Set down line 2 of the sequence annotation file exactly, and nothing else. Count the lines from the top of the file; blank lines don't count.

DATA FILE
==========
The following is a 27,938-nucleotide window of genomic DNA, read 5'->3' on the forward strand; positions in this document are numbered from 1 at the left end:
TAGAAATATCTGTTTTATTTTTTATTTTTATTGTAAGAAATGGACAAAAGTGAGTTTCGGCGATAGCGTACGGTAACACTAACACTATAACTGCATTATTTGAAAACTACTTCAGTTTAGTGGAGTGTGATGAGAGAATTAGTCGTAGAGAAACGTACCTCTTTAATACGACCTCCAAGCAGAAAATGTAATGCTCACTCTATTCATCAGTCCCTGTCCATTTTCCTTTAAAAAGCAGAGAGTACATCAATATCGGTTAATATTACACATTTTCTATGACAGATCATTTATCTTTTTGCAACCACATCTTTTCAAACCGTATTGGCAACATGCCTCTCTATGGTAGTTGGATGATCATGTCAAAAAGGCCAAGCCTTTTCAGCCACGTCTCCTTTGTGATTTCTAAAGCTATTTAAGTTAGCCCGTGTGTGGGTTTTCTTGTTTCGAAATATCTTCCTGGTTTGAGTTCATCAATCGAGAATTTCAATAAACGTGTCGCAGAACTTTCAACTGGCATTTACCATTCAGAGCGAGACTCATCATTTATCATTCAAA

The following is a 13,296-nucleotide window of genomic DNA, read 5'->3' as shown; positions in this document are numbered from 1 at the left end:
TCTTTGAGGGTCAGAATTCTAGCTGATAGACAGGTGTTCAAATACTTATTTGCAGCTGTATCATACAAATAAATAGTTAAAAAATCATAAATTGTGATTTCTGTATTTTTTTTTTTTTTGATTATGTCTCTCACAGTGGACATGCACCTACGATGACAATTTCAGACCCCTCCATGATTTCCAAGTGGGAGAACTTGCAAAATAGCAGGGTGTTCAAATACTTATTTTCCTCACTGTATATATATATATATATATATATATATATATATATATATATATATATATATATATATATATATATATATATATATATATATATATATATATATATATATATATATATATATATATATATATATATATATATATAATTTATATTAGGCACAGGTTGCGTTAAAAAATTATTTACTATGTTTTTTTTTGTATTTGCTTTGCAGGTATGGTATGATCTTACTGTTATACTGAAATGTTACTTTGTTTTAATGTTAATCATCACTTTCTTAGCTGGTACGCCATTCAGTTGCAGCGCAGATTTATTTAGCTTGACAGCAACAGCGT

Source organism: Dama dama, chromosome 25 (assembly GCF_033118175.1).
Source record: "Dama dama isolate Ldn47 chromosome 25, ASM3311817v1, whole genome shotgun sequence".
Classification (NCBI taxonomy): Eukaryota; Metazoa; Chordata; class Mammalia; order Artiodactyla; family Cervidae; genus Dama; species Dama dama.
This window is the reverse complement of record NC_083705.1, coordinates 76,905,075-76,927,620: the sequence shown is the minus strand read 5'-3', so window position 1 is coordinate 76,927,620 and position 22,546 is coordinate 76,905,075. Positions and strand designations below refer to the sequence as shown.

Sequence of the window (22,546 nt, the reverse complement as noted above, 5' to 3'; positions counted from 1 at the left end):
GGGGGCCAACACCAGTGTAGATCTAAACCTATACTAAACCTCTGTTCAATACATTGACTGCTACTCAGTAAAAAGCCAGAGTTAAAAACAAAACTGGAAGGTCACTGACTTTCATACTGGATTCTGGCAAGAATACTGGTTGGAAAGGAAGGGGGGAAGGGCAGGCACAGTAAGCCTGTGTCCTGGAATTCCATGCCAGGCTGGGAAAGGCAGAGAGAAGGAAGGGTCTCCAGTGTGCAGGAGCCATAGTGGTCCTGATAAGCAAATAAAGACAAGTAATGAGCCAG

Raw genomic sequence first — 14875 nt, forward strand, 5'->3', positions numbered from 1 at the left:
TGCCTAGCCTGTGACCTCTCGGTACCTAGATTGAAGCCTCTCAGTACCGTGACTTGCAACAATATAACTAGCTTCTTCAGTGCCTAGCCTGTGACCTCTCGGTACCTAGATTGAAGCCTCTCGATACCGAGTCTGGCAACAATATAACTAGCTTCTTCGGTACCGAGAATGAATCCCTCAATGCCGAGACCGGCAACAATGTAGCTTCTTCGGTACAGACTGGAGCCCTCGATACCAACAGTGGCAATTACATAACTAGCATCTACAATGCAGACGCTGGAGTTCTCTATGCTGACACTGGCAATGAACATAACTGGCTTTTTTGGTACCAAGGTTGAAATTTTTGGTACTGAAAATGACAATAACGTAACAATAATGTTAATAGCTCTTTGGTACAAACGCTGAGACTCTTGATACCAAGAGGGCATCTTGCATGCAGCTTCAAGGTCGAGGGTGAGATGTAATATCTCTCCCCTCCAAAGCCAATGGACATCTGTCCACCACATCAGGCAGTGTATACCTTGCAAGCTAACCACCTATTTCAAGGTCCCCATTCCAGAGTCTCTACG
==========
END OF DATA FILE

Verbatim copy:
TAGAAATATCTGTTTTATTTTTTATTTTTATTGTAAGAAATGGACAAAAGTGAGTTTCGGCGATAGCGTACGGTAACACTAACACTATAACTGCATTATTTGAAAACTACTTCAGTTTAGTGGAGTGTGATGAGAGAATTAGTCGTAGAGAAACGTACCTCTTTAATACGACCTCCAAGCAGAAAATGTAATGCTCACTCTATTCATCAGTCCCTGTCCATTTTCCTTTAAAAAGCAGAGAGTACATCAATATCGGTTAATATTACACATTTTCTATGACAGATCATTTATCTTTTTGCAACCACATCTTTTCAAACCGTATTGGCAACATGCCTCTCTATGGTAGTTGGATGATCATGTCAAAAAGGCCAAGCCTTTTCAGCCACGTCTCCTTTGTGATTTCTAAAGCTATTTAAGTTAGCCCGTGTGTGGGTTTTCTTGTTTCGAAATATCTTCCTGGTTTGAGTTCATCAATCGAGAATTTCAATAAACGTGTCGCAGAACTTTCAACTGGCATTTACCATTCAGAGCGAGACTCATCATTTATCATTCAAA